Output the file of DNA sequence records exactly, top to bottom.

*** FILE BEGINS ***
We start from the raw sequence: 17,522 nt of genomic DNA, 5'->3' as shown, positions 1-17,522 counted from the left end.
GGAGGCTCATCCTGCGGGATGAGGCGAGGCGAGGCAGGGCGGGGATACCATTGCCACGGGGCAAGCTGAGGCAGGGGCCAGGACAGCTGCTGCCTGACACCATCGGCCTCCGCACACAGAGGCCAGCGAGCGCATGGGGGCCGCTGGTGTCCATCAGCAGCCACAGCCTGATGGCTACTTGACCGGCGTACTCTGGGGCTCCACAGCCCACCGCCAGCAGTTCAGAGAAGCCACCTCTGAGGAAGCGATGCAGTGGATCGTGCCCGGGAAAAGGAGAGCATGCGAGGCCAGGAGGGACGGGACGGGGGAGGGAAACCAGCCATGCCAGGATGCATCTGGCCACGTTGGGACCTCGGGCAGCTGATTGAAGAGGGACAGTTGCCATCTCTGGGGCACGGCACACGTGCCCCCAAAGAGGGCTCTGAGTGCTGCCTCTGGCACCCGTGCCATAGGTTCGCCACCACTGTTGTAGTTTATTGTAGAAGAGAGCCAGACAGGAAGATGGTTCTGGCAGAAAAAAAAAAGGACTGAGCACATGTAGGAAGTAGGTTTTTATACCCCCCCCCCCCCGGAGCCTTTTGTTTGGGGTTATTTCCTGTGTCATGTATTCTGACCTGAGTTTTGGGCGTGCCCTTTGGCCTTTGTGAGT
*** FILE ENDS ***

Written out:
We start from the raw sequence: 17,522 nt of genomic DNA, 5'->3' as shown, positions 1-17,522 counted from the left end.
GGAGGCTCATCCTGCGGGATGAGGCGAGGCGAGGCAGGGCGGGGATACCATTGCCACGGGGCAAGCTGAGGCAGGGGCCAGGACAGCTGCTGCCTGACACCATCGGCCTCCGCACACAGAGGCCAGCGAGCGCATGGGGGCCGCTGGTGTCCATCAGCAGCCACAGCCTGATGGCTACTTGACCGGCGTACTCTGGGGCTCCACAGCCCACCGCCAGCAGTTCAGAGAAGCCACCTCTGAGGAAGCGATGCAGTGGATCGTGCCCGGGAAAAGGAGAGCATGCGAGGCCAGGAGGGACGGGACGGGGGAGGGAAACCAGCCATGCCAGGATGCATCTGGCCACGTTGGGACCTCGGGCAGCTGATTGAAGAGGGACAGTTGCCATCTCTGGGGCACGGCACACGTGCCCCCAAAGAGGGCTCTGAGTGCTGCCTCTGGCACCCGTGCCATAGGTTCGCCACCACTGTTGTAGTTTATTGTAGAAGAGAGCCAGACAGGAAGATGGTTCTGGCAGAAAAAAAAAAGGACTGAGCACATGTAGGAAGTAGGTTTTTATACCCCCCCCCCCCCGGAGCCTTTTGTTTGGGGTTATTTCCTGTGTCATGTATTCTGACCTGAGTTTTGGGCGTGCCCTTTGGCCTTTGTGAGT